MONDAY, Feb. 28 (HealthDay News) -- Cancer patients undergoing
chemotherapy may be able to avoid the accompanying muscle loss and
malnutrition by taking fish oil supplements that contain omega-3
fatty acids, new research suggests.
The finding is based on a small study involving just 40 lung
cancer patients. Nevertheless, it raises hope that a simple,
noninvasive intervention might go a long way towards countering the
fatigue, poorer prognosis and impaired quality of life that can
result from chemo-induced muscle mass loss.
"Fish oil may prevent loss of weight and muscle by interfering with some of the pathways that are altered in advanced cancer," study author Dr. Vera Mazurak, of the University of Alberta in Edmonton, Canada, said in a news release. "This holds great promise, because currently there is no effective treatment for cancer-related malnutrition."
Mazurak and her colleagues report their observations in the Feb.
28 online edition of
To explore the therapeutic potential of fish oil supplements,
the authors offered 16 cancer patients undergoing an initial
10-week chemotherapy regimen a daily dose of 2.2 grams of a
particular omega-3 fatty acid called eicosapentaenoic (EPA).
While these patients took fish oil supplements throughout their
chemotherapy treatment, a second group of 24 patients underwent the
same regimen minus the fish oil.
The results: continual muscle and fat measurements revealed that
the group that took no fish oil supplementation lost an average of
just over 5 pounds; the supplement group lost no weight.
What's more, blood analyses revealed that those in the fish oil
group who had the biggest bump in bloodstream EPA concentrations
also had the greatest muscle mass gains.
Specifically, nearly 70 percent of those in the fish oil group
either kept their pre-chemo muscle mass or gained muscle. By
comparison, less than 30 percent in the non-supplement group kept
their original muscle mass.
Total fat tissue measurements were unaffected by fish oil
supplementation, the team noted, and no side effects were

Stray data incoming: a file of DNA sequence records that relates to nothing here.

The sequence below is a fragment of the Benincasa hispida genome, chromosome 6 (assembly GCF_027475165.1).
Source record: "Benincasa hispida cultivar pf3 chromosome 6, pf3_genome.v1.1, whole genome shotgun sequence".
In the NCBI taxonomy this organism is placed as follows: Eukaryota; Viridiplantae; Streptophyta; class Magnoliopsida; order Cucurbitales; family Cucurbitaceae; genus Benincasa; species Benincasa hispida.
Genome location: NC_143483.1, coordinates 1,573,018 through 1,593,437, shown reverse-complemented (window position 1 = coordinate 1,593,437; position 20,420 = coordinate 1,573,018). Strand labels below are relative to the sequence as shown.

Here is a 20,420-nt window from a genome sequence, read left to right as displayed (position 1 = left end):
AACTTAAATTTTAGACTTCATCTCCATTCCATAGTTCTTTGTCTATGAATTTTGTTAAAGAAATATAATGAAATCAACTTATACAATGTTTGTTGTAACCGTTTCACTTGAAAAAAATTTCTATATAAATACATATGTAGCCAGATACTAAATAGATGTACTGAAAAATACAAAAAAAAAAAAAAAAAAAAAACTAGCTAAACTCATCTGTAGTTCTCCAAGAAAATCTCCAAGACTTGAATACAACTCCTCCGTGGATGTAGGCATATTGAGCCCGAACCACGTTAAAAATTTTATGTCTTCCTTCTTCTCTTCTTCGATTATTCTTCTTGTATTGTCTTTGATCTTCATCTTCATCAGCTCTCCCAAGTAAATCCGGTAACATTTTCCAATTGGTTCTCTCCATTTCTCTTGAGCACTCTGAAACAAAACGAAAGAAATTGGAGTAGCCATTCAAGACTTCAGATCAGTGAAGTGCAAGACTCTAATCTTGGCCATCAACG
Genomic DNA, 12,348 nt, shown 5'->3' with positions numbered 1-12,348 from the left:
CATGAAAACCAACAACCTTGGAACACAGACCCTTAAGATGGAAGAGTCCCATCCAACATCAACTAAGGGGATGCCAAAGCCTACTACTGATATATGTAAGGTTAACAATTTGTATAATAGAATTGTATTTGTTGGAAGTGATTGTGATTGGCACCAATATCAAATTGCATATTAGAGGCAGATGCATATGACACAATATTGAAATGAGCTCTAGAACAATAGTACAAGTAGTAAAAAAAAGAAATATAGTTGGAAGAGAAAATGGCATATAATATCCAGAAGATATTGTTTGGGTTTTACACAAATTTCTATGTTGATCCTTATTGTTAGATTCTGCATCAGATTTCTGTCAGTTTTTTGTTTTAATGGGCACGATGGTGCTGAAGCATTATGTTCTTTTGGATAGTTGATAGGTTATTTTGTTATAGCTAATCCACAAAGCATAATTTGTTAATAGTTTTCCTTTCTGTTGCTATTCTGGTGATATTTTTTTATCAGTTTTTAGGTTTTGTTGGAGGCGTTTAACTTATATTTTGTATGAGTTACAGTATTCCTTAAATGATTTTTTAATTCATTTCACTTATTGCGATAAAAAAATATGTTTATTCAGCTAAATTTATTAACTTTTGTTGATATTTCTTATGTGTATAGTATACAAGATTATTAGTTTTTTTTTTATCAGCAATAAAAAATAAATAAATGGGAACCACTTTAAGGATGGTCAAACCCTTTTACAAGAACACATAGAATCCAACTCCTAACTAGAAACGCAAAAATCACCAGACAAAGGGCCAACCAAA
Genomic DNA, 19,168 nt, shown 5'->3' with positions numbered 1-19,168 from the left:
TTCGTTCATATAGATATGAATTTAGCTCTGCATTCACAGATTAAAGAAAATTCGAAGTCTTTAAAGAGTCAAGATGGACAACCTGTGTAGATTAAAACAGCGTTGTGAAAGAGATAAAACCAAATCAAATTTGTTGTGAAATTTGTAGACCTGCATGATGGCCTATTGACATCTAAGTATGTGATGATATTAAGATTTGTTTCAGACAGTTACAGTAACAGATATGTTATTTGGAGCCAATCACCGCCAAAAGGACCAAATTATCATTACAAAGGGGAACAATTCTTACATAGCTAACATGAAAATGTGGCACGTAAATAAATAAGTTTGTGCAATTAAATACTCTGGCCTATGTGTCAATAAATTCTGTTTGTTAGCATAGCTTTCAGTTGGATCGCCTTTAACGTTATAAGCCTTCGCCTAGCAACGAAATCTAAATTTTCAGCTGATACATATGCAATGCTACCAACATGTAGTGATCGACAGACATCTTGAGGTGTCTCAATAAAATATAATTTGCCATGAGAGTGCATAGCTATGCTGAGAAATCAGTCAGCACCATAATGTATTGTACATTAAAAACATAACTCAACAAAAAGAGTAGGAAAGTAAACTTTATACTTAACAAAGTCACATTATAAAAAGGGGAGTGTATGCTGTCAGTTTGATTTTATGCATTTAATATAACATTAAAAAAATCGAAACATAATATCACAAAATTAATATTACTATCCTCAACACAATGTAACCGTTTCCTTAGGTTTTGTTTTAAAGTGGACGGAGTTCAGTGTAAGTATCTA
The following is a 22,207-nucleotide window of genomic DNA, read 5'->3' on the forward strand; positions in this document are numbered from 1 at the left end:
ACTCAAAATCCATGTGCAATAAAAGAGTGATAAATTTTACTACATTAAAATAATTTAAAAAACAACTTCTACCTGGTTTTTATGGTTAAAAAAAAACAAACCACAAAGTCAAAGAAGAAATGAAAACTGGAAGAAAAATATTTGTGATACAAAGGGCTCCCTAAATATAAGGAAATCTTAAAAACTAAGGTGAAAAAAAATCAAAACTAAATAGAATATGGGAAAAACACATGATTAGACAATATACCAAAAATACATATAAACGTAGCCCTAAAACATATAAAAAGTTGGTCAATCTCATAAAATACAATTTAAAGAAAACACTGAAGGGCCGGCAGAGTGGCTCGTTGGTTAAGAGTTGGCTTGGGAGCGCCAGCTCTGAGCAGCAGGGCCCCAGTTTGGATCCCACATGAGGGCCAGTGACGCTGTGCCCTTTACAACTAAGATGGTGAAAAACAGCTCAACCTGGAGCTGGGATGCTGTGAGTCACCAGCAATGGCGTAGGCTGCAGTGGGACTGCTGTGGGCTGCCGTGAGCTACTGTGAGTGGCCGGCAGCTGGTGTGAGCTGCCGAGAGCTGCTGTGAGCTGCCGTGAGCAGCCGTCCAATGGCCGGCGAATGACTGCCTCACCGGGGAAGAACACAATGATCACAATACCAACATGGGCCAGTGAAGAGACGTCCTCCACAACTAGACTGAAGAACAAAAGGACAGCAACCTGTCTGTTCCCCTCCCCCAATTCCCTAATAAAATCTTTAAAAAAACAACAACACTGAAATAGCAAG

The authors concluded that fish oil supplementation appears to
be a safe and effective way to prevent malnutrition among cancer
patients, and may ultimately prove to be of benefit for other
groups of people, such as elderly patients who also face a
significant ongoing risk for muscle loss.
Lona Sandon, a registered dietitian and assistant professor of
clinical nutrition at the University of Texas Southwestern Dallas,
reacted with cautious optimism to the findings.
"Malnutrition is a big concern with cancer patients undergoing chemotherapy and radiation," she noted. "Because first of all they do have wasting from the cancer itself, which is very metabolically active and eats up your energy stores. And then with chemotherapy, there is some inflammation that's detrimental to the heart and muscle, as it can cause muscle breakdown. And preservation of lean muscle tissue, we know, leads to better outcomes."
"So certainly this does seem to be promising," Sandon said. "And other similar studies have looked at omega-3 and muscle preservation and have also suggested that fish oil can act to prevent inflammation caused by both disease and hardcore medications, like chemotherapy agents."
"But I would caution that the amount of pure concentrated fish oil supplement the people in this study were given is a lot," she added. "Much much more than any recommended dietary allowance, along the lines of two to three servings of fish per week."
But, she said, "I would say this is certainly worthy of
continuing research and exploration. But meanwhile, people should
definitely not go out and start consuming huge amounts of fish
For more on chemotherapy, visit the
American Cancer Society.
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